Last year, a proposal to ban the use of hand-held cell phones by drivers failed to gain traction in the Senate. A new proposal passed the House last week and the Senate will again be asked to consider banning drivers from using hand-held cell phones while behind the wheel. Cell phones have been targeted by safety advocates seeking ways to reduce distracted driving accidents. While the majority of states have banned texting and driving, a complete ban of hand-held devices by drivers would acknowledge that cell phones use is not conducive to safe driving. The ban would allow the use of hand-held devices in the event of an emergency. It would also allow the use of cell phones through hands-free devices.
The sponsor of the bill, Chicago Representative John D’Amico, pointed out that 76 Illinois communities have enacted some form of cell phone restriction. A statewide ban would serve the purpose of unifying the regulations for all drivers in the state. According to the Governors Highway Safety Association, nine states currently ban hand-held cell phone use by drivers. A statewide ban could also render enforcement more practical. The current ban on texting can be difficult to enforce as a police officer cannot easily determine whether a driver is dialing a number or texting.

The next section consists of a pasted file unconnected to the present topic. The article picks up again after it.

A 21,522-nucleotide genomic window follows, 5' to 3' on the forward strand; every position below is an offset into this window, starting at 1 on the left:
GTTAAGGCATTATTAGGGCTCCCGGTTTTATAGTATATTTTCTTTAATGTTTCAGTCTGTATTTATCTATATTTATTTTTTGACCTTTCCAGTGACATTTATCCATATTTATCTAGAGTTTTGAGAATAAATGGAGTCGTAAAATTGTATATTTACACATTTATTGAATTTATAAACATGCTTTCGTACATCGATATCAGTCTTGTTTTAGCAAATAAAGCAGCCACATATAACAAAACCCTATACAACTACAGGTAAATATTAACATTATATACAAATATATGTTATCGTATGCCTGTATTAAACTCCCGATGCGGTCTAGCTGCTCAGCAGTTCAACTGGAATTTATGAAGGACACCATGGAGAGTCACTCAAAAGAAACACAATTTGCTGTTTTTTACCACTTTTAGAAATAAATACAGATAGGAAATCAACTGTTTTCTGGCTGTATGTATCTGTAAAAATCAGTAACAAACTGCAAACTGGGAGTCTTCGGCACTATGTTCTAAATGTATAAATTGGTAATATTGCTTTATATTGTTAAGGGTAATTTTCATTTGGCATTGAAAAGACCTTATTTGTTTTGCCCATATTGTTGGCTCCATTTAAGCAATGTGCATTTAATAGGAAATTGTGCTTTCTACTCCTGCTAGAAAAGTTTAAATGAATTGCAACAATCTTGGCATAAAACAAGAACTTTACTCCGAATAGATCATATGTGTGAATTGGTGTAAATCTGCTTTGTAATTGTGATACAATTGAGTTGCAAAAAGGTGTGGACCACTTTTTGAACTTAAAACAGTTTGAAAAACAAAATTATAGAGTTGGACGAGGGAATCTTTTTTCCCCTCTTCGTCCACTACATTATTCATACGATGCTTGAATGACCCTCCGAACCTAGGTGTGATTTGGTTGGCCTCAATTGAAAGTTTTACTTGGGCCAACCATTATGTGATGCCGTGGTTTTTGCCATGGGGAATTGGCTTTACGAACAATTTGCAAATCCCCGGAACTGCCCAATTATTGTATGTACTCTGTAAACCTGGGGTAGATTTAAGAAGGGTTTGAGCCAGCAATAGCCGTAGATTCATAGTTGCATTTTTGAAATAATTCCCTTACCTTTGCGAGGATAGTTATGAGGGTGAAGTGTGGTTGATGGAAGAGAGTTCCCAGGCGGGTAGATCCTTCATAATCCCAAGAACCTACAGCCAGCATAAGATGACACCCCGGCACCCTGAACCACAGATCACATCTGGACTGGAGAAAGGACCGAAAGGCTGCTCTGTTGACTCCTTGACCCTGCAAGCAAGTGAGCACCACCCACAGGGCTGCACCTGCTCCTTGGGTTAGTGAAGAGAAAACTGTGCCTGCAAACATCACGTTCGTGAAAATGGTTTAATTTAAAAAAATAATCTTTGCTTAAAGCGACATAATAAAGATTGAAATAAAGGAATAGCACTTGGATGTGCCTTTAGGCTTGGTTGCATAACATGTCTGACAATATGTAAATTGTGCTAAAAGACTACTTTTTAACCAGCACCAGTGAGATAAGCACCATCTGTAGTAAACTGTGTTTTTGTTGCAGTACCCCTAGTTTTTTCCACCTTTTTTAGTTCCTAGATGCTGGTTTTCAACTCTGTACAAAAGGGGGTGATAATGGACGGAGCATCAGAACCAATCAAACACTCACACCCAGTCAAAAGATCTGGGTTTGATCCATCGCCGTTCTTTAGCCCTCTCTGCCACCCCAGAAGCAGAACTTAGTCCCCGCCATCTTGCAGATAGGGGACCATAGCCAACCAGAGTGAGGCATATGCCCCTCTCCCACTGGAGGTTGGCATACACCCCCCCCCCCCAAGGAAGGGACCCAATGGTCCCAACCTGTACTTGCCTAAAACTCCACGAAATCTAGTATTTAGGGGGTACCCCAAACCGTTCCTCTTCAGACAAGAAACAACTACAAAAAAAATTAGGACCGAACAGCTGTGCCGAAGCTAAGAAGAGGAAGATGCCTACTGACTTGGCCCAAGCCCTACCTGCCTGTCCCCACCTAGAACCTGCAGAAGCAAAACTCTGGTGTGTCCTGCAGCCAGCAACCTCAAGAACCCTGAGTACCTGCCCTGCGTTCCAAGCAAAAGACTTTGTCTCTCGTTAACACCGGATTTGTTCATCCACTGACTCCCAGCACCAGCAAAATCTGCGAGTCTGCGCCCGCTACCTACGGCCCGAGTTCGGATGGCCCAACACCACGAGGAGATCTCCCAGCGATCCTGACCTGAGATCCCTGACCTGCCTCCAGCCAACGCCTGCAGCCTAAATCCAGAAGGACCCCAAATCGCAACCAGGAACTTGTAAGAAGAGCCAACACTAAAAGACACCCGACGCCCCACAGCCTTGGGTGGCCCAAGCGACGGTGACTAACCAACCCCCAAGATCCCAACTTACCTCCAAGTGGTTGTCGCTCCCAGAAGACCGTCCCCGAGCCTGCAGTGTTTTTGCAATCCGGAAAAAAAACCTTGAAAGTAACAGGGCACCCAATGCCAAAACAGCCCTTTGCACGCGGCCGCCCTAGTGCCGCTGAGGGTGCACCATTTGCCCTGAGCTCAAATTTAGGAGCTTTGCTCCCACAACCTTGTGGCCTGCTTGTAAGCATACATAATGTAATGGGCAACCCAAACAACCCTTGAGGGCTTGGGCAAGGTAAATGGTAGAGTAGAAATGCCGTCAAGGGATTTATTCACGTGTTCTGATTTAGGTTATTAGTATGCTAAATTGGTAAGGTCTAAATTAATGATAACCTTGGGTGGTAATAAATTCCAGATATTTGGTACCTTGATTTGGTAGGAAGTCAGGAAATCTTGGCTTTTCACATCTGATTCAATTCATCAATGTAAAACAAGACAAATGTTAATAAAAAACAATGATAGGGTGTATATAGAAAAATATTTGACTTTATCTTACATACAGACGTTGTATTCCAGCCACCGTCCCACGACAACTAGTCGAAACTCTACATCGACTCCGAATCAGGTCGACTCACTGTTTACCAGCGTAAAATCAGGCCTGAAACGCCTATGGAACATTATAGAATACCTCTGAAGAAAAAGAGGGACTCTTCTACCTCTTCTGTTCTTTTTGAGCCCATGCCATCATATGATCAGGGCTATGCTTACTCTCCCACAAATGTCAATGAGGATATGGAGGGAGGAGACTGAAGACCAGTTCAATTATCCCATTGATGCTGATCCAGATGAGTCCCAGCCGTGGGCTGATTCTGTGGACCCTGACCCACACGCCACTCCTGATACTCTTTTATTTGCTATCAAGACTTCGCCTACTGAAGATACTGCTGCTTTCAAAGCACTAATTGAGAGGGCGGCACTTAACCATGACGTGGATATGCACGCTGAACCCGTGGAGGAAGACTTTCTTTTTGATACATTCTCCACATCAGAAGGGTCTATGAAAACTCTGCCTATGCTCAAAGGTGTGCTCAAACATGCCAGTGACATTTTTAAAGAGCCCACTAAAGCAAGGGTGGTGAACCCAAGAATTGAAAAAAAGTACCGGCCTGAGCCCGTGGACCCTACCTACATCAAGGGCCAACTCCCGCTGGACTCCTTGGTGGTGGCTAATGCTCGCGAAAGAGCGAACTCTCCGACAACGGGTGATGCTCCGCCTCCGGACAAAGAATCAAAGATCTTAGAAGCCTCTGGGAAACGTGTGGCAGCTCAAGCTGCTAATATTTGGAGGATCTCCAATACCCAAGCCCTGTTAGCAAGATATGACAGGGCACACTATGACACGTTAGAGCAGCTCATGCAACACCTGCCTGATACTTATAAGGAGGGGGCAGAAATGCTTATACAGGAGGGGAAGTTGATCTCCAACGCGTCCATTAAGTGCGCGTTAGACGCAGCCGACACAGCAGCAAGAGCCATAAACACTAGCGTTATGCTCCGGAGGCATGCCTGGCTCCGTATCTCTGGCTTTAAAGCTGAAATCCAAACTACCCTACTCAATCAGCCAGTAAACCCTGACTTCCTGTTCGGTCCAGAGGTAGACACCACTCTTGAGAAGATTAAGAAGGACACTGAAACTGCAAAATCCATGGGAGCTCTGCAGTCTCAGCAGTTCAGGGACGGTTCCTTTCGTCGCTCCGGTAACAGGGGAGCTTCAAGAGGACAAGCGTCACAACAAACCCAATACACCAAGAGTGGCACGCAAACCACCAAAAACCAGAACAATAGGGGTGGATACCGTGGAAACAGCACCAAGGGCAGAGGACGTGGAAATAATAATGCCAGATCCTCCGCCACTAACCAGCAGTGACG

Representative D’Amico was quoted as saying “We want to do everything we can here to try and reduce accidents and fatalities.” Distracted driving has been likened to drunk driving. If passed, the new measure could help change popular opinion about the dangers of combining driving and cell phone use.
Source: Chicago Tribune, “Bill would create statewide ban on using cellphone while driving,” by Rafael Guerrero, 2 March 2013